Generally speaking, federal law makes it a crime for a convicted felon to own or possess a gun or ammunition. If you were convicted of a federal felony crime, you must receive a presidential pardon if you are to ever own a firearm again. Some states, however, have specifically designed laws regarding felons convicted of […]

Hundreds more 'Straight Up Answers'...

Orange County Juvenile Hall

Orange County Detention / Probation

STATE COUNTY BEDS
California Orange 380
PHYSICAL ADDRESS
331 The City Drive South
Orange, CA 92868
FAX
714-935-7581
Visiting hours: Visiting hours at Juvenile Hall are conducted for minors based on the first letter of their last names. A B C - Sunday, 1 p.m. to 3:30 p.m.... D E F G H - Tuesday, 6 p.m. to 8:30 p.m.... I J K L M - Thursday, 6 p.m. to 8:30 p.m.... N O P Q R - Friday, 6 p.m. to 8:30 p.m.... S T U V W X Y Z - Saturday, 1 p.m. to 3:30 p.m.
 

What is an Inmate Money or Commissary Account?

Most jails and prisons in America allow friends and family members of inmates to make deposits to inmate money accounts. They are set up to give the inmate access to various services including commissary purchases and phone use. Some facilities deduct nominal amounts from these accounts for inmate health visits and other jail fees. Commissary […]

Drastically Reduce the Cost of Calls from Your Out of State Inmate

Most facilities contract with a third-party company so you can fund prepaid calls, but if those calls are long distance, it can become cost-prohibitive. Luckily there is a way to pay local call rates for long-distance calls on a prepaid service. First, Do Some Very Basic Research Find out the area code for the jail […]

Get a Special Visit If You Live Far From the Jail

The logistics of visiting an inmate who is incarcerated very far from where you live can be tricky. If the jail has very short visits or requires a specific visitation registration processes, it makes it even more difficult. Some jails make exceptions for those who must travel to visit the inmate. How Far is Far? […]

Parental Visitation: Know the keys to Helping Your Child Visit Their Parent in Jail

Children typically desire contact with their parents, even if a parent is incarcerated, so learn the ropes to keep the connection going: Keep it Simple Depending on the age of the child, you can explain without going into too much detail, why the parent is in jail. Preschool to elementary kids – Let them know […]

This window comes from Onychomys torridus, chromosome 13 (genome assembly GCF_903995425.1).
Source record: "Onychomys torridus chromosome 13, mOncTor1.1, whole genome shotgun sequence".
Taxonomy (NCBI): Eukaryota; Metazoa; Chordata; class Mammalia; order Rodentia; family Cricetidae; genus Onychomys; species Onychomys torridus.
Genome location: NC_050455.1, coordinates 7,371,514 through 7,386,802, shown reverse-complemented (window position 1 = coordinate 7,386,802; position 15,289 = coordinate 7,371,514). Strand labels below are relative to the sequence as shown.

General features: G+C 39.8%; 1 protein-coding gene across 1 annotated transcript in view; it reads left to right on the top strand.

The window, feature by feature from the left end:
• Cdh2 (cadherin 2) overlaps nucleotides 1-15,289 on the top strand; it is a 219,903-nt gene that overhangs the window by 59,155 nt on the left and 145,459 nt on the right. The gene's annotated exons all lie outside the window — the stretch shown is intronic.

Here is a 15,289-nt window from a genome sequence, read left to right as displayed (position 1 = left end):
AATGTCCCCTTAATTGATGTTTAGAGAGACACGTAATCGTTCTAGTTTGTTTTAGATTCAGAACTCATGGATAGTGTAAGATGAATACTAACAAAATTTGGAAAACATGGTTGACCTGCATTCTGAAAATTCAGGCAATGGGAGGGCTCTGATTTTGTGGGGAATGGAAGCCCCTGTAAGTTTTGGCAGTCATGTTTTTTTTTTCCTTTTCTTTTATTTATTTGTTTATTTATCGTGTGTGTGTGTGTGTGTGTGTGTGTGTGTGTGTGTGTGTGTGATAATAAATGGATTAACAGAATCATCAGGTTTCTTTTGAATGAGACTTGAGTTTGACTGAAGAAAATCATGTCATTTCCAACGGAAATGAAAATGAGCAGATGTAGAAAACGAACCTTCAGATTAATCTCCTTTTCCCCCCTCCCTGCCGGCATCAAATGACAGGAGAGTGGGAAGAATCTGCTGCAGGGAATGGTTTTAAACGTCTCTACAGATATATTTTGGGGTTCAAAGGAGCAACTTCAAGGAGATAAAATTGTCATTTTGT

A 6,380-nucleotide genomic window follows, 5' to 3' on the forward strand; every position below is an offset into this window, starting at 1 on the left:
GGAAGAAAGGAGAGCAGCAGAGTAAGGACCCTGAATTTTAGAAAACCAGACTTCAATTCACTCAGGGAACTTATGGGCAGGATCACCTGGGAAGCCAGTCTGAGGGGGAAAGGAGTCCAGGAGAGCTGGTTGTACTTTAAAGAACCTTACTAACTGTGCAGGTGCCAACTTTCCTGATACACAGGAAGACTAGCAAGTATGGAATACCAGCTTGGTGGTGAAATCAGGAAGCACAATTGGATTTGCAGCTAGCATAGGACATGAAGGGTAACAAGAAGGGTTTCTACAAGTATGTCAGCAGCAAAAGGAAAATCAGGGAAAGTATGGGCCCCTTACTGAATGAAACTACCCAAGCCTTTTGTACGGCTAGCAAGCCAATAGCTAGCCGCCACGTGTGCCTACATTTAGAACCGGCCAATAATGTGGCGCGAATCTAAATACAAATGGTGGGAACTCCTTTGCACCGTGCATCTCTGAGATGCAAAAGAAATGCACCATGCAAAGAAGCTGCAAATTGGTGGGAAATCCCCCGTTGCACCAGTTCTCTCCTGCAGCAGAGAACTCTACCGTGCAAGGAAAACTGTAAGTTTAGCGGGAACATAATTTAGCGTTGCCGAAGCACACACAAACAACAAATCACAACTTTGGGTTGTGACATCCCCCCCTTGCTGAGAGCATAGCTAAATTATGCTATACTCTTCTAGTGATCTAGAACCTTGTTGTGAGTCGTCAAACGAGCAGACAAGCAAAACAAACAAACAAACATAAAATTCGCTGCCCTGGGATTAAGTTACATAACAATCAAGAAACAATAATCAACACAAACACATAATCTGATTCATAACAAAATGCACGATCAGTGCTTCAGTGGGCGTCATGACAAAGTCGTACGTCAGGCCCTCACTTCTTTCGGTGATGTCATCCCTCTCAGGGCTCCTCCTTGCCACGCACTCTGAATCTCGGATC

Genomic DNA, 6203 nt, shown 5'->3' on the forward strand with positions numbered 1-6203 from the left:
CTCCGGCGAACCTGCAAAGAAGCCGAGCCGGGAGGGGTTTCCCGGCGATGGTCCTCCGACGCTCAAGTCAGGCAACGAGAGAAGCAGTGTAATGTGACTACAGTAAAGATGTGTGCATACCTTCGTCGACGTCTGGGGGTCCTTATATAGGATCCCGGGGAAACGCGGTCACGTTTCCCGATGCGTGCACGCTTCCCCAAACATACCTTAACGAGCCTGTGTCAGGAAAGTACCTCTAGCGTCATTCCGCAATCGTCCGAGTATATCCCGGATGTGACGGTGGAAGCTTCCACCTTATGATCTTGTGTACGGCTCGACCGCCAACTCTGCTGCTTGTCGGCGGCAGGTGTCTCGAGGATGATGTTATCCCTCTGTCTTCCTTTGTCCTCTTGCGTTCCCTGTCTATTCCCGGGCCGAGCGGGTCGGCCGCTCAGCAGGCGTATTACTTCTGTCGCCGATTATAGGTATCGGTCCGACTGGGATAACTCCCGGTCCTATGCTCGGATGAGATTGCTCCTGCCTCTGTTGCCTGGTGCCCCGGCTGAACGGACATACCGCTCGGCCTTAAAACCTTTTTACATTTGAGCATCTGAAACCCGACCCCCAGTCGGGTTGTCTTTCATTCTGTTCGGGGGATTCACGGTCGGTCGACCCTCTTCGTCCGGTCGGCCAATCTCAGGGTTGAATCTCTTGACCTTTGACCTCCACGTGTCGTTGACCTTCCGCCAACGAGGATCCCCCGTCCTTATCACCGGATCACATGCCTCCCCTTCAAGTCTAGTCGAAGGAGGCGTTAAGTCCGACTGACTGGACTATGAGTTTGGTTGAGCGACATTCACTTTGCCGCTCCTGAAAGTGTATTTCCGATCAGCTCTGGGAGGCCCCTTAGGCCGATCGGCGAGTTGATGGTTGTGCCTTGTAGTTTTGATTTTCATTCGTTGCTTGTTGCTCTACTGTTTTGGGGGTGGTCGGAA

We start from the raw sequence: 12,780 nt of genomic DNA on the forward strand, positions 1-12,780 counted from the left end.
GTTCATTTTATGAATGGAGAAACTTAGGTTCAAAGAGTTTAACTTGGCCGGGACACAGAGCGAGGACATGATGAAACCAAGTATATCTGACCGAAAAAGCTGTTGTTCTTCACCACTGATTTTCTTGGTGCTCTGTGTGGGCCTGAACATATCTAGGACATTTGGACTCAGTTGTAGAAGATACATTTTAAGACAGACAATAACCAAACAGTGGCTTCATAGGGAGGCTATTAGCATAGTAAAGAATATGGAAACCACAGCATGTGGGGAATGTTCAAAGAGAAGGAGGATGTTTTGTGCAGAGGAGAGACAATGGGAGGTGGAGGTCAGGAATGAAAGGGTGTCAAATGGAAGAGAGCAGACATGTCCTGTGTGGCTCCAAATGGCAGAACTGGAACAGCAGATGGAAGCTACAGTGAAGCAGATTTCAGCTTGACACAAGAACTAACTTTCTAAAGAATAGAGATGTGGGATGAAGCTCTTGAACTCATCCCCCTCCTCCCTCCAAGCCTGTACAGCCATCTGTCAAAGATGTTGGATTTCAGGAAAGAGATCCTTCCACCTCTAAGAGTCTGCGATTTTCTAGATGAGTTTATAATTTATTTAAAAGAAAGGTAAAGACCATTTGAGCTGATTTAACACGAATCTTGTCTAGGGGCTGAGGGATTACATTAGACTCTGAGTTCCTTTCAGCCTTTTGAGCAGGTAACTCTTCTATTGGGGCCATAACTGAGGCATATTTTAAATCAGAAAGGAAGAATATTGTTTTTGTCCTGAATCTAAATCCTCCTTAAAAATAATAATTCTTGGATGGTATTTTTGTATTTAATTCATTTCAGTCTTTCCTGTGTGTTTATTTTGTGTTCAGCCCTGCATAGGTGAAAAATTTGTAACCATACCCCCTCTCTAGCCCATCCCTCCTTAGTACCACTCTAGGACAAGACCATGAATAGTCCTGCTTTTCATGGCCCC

How Does a Bail Bond Process Work?

Many states allow defendants to be released from jail to wait for court by paying a percentage of the total bond amount. Percentages range from 10 to 20 percent depending on state law. Understand how the process works to help someone who's been arrested. What is a Bond? A bond is an amount of money […]

Can I Visit an Inmate if I am on Probation or Parole?

A friend or family member has been arrested and this has created chaos and stress. Before you race off to visit him or her in jail, if you are on probation or parole you need to take the following steps. Find out the Rules Some jails will not allow anyone on probation or parole to […]

What Does a 15 Years to Life Sentence Mean?

A sentence of 15 years to life, 25 years to life or similar sounding words all mean the same thing. The only difference is the time frame. What the Number Means The number in the sentence indicates the minimum number of years the inmate must serve before he or she can be considered for parole. […]

Consequences of Providing Contraband to an Inmate

It is never a good idea to mail contraband to an inmate or to bring it on a visit. The consequences for such actions are serious not only for the inmate, but also for you. What is Contraband? Contraband is anything that inmates are not allowed to have in their possession. Obvious examples are weapons, […]

Voting Rights for Felons in Alabama

The state of Alabama allows felons to have their voting rights restored under the following guidelines. You must have completed your entire sentence, including incarceration, probation, and parole, or community supervision. Once completed, you have three options: Contact your local parole or probation office Write to the Board of Pardons and Parole

Maine Marijuana Laws: Decriminalized but Still Tricky

Decriminalizing Pot doesn't always mean it is completely legal. Here are some current guidelines. Possession Unlike several other states that chose an ounce as the cutoff for a civil penalty, Maine allows you to possess up to 2.5 ounces and still receive a civil ticket. The fine is a flat $600 regardless of the amount. […]

4 Good Places to Find Prison Pen Pals

Learn About Them Through friends. If you know someone who is incarcerated or has a family member incarcerated, ask for the name of an inmate who might like having a pen pal. This is an excellent way to meet pen pals because they can give a personal recommendation. Use Pen Pal Sites. There are several […]

Can a Felon Possess a Gun In Georgia?

Georgia law is very clear on its position regarding convicted felons in that state owning or possessing firearms: It follows the federal law when it comes to guns and felons. The Basics: With the exception of a felony conviction that is non-violent and related exclusively to a business-related crime, if you have ever been convicted […]